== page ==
In addition to these surfaces, SARS-CoV-2 also remains on everyday items such as mobile phones, desktop computers, keyboards, printers, remote controls for televisions, elevator buttons, and much more. The authors also found that the persistence of SARS-CoV-2 in the hospital environment, particularly areas that are often touched by both patients and healthcare professionals, is a significant problem.
SARS-CoV-2 in water, sewage, and soil
The RNA of SARS-CoV-2, as well as several live viruses, have been detected in stool and urine samples of infected individuals, thus indicating their potential as open transmission routes.
"It is particularly relevant in areas where people have contact with feces or sewage containing virus particles, i.e., contaminated water reservoirs with raw discharges," noted the authors.
A recent study showed that the lowest observed percentage of SARS-CoV-2 positive samples was for toilets (8.70%), followed by shower traps (18.75%) and sink traps (19.23%).
"Guaranteeing drinking water safety, sewage collection, and maintaining effective hygiene during the COVID-19 pandemic, play a key role in ensuring public health safety."
While there is no data for developing countries, the genetic material of SARS-CoV-2 was not present in wastewater rivers that were tested in Japan. Contrastingly, SARS-CoV-2 RNA was found in river samples obtained from Quito, Ecuador.
In a 2003 report on SARS-CoV-1 in Hong Kong, the virus was found to spread among residents from a sewer pipe leakage in an apartment, which contributed to the aerosolization of water droplets containing virus particles. "It can be assumed that a similar situation can apply to SARS-CoV-2," observed the authors of the current study.
Taken together, the presence of SARS-CoV-2 in untreated sewage or waters is suggestive of possible soil penetration with its particles.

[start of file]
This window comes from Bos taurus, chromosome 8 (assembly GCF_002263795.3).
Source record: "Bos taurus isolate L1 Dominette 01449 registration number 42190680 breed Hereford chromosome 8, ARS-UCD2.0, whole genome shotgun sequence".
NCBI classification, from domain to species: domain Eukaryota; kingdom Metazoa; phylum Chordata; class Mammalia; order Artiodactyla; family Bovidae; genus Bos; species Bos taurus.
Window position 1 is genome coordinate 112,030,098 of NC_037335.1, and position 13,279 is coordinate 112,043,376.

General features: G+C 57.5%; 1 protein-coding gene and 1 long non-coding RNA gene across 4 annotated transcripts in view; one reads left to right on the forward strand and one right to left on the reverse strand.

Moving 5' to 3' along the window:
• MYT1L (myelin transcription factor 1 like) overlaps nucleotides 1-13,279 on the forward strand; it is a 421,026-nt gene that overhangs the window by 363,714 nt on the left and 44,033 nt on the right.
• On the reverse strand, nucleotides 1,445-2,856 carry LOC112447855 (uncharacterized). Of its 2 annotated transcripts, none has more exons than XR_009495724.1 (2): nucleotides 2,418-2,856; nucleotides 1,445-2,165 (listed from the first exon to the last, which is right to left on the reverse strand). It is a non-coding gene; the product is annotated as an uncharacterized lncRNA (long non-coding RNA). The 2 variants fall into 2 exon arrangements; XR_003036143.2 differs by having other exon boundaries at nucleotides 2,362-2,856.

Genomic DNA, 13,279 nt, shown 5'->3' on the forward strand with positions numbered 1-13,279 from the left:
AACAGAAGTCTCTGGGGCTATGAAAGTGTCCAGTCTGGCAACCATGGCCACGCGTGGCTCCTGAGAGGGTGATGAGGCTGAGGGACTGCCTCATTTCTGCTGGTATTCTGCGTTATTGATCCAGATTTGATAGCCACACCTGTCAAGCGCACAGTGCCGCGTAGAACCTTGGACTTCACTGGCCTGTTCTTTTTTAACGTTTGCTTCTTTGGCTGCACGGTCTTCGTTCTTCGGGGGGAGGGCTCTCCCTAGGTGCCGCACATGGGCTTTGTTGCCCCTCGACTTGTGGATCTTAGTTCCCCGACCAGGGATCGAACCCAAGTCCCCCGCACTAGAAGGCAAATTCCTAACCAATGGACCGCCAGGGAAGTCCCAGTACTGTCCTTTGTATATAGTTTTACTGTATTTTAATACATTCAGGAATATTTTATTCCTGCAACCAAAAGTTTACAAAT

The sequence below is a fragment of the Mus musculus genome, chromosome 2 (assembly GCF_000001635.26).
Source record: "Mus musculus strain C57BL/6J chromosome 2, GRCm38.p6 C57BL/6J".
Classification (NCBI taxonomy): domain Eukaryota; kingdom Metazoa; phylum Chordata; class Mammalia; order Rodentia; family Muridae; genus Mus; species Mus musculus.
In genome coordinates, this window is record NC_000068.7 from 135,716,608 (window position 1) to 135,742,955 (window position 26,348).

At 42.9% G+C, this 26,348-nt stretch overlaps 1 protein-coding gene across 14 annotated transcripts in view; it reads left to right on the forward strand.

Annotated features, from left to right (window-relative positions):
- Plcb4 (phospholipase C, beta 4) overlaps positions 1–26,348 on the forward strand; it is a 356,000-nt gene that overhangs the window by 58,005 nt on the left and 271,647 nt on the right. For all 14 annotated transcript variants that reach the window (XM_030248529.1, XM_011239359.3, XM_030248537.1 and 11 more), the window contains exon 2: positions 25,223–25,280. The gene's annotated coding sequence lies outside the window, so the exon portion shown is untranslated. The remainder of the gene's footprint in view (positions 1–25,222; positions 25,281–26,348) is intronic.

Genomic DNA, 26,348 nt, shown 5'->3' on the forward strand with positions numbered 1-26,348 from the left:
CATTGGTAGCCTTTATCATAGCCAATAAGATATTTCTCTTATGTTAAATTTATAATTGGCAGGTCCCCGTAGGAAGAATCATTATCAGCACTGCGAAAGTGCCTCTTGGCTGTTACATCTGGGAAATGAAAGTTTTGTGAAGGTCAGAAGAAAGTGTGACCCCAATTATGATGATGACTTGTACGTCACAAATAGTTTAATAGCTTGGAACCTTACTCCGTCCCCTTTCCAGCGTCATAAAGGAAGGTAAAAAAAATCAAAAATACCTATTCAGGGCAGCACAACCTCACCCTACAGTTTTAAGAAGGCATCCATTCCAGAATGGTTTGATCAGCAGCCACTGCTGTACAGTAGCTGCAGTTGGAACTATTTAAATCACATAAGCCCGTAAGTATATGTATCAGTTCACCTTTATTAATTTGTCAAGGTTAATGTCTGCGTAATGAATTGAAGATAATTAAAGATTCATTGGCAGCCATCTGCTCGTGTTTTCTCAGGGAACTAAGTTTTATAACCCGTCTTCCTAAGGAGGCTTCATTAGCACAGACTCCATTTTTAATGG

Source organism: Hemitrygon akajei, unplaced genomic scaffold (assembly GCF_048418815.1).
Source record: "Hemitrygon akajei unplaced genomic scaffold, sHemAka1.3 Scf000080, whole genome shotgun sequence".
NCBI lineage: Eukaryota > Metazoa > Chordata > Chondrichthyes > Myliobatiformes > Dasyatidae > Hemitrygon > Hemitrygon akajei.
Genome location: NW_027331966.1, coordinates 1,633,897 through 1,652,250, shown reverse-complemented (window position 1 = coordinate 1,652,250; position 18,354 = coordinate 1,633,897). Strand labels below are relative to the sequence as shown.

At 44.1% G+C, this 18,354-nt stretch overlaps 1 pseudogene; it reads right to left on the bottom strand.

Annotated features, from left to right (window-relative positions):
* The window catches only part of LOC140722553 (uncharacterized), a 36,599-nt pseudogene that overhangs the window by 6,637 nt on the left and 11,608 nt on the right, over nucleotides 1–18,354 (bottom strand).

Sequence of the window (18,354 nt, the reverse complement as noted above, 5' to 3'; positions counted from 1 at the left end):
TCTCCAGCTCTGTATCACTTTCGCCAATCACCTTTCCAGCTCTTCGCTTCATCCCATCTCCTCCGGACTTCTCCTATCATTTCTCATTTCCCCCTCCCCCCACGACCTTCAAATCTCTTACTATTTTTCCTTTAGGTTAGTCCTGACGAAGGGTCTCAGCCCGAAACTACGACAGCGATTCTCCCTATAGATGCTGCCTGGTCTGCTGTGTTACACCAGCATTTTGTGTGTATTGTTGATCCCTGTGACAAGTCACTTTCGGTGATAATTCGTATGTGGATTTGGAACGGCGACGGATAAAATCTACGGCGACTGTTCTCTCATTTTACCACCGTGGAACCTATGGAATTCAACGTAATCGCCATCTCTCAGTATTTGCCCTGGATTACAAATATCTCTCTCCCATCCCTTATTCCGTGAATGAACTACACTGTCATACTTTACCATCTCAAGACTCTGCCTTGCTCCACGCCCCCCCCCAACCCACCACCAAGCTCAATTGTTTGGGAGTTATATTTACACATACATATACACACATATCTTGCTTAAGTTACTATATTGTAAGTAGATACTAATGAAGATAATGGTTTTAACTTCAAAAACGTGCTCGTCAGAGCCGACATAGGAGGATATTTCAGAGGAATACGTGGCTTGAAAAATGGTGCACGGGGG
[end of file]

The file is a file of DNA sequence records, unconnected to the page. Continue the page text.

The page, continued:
"Soil, a matrix rich in organic substances that can protect various viruses, can probably act as a reservoir for SARS-CoV-2, being a secondary element in aerosol-mediated dispersion."
Appropriate disinfection methods
To control and contain the transmission of SARS-CoV-2, it is imperative to implement effective decontamination methods for these environments. The effective elimination of SARS-CoV-2 from surfaces can be achieved through the use of 65–70% ethanol, 0.5% hydrogen peroxide, or 0.1% sodium hypochlorite.
Within the air, frequent ventilation with 6 to 12 changes per hour is recommended. Additionally, certain air purification technologies, such as that which is offered by ActivePure Technologies LLC, have been found to inactive airborne SARS-CoV-2 by up to 99.9%.
Despite its persistence in wastewaters, several disinfection methods have the potential to mitigate the risk of spreading SARS-CoV-2. These include chemical disinfection through the use of chlorine solutions like sodium hypochlorite and chlorine dioxide and physical disinfection via ultraviolet (UV) and gamma radiation and thermal inactivation. Notably, mechanical disinfection methods, such as micro-and ultrafiltration, cannot mitigate the spread of any viruses, including SARS-CoV-2.
This review collates the information that is currently available on how SARS-CoV-2 is spread. Moreover, this article raises important questions on the non-droplet spreading routes within the environment that require public attention in the global fight against this pandemic.
- Wiktorczyk-Kapischke, N., Grudlewska-Buda, K., Wałecka-Zacharska, E., et al. (2021). SARS-CoV-2 in the environment—Non-droplet spreading routes. Science of The Total Environment 770. doi:10.1016/j.scitotenv.2021.145260.